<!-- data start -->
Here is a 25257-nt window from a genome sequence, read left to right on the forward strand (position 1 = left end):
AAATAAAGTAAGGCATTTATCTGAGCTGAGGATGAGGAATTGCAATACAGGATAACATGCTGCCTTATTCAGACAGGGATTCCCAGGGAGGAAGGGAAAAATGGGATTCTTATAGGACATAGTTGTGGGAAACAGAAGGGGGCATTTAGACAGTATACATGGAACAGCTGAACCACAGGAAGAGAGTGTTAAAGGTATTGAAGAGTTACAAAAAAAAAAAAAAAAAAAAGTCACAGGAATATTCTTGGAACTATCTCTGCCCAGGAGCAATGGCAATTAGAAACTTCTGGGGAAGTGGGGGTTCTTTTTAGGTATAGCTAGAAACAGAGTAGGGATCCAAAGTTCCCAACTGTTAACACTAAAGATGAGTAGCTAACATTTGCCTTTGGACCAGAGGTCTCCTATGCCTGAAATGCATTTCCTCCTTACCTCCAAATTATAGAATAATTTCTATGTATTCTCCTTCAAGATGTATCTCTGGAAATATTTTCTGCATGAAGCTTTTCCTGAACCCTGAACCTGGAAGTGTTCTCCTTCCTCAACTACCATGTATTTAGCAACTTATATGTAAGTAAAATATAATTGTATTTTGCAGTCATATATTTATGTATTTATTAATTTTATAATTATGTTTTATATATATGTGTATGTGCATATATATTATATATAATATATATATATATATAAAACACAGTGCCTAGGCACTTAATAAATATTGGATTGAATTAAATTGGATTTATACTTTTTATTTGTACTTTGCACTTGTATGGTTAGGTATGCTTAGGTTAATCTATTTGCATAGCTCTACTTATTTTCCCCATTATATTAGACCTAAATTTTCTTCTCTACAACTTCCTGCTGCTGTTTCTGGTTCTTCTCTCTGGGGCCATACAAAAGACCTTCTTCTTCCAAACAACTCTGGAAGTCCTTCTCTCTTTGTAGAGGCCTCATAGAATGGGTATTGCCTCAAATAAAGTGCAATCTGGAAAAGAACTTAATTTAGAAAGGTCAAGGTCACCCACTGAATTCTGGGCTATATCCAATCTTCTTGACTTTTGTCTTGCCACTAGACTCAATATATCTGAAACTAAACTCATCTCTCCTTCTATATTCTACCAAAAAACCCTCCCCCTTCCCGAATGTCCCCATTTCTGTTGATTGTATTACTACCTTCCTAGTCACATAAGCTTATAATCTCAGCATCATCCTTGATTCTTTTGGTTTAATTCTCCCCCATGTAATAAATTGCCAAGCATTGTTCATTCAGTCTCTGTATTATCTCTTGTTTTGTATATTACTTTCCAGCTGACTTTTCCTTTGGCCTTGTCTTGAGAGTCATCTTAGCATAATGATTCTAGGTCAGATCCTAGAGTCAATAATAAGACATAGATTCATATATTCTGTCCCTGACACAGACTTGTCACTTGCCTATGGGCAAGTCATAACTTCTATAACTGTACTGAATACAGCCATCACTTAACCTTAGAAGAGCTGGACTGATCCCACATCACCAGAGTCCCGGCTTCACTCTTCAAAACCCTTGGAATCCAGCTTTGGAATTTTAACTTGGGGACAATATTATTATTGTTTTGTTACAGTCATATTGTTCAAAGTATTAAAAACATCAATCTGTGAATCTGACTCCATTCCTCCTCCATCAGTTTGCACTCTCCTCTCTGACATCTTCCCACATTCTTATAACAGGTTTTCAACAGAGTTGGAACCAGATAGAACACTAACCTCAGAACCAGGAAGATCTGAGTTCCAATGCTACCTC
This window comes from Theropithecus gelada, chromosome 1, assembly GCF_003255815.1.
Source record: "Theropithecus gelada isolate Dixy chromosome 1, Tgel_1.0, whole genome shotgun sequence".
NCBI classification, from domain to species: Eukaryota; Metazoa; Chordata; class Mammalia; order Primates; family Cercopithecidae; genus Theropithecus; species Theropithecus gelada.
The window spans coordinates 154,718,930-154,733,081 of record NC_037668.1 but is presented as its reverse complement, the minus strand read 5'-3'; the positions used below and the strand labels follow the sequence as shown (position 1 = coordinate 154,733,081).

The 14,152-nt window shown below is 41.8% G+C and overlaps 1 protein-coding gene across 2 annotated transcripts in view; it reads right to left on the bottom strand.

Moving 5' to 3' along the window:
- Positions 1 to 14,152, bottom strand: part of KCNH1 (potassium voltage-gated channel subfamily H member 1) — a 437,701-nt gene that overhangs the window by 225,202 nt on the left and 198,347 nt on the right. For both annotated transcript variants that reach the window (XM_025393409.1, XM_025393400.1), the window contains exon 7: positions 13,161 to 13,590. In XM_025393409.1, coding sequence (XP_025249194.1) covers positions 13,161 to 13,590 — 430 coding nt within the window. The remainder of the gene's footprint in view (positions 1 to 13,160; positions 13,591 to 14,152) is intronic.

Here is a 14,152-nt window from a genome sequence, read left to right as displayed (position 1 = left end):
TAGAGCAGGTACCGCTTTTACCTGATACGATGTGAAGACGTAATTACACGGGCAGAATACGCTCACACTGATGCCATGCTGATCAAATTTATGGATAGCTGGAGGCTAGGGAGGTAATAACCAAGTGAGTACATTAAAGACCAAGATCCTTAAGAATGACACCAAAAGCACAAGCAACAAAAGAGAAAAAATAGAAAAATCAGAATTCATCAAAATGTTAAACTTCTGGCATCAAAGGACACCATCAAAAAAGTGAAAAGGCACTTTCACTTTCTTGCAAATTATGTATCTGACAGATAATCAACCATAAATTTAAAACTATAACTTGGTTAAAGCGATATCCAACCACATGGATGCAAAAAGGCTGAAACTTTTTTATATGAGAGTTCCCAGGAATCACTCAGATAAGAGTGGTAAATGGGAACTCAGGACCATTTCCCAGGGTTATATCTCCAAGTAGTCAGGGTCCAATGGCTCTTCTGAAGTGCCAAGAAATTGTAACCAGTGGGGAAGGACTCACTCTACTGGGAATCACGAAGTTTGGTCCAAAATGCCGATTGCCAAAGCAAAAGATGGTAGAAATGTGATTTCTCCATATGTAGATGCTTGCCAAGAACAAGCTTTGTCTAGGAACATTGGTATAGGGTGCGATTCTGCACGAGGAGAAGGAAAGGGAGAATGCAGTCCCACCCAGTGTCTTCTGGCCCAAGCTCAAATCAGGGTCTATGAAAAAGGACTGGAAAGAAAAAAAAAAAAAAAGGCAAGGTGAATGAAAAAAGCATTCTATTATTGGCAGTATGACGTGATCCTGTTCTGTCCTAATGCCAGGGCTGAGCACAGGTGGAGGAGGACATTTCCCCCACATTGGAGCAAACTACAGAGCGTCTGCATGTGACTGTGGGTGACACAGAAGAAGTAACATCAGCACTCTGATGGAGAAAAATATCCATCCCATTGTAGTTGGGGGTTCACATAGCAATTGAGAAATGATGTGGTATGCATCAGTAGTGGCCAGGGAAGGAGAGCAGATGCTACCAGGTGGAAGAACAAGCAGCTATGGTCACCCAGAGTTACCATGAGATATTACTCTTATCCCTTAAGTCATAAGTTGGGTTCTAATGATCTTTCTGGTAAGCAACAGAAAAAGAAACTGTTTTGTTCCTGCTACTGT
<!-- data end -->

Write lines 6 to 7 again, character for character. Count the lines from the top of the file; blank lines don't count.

The window spans coordinates 154,718,930-154,733,081 of record NC_037668.1 but is presented as its reverse complement, the minus strand read 5'-3'; the positions used below and the strand labels follow the sequence as shown (position 1 = coordinate 154,733,081).

The 14,152-nt window shown below is 41.8% G+C and overlaps 1 protein-coding gene across 2 annotated transcripts in view; it reads right to left on the bottom strand.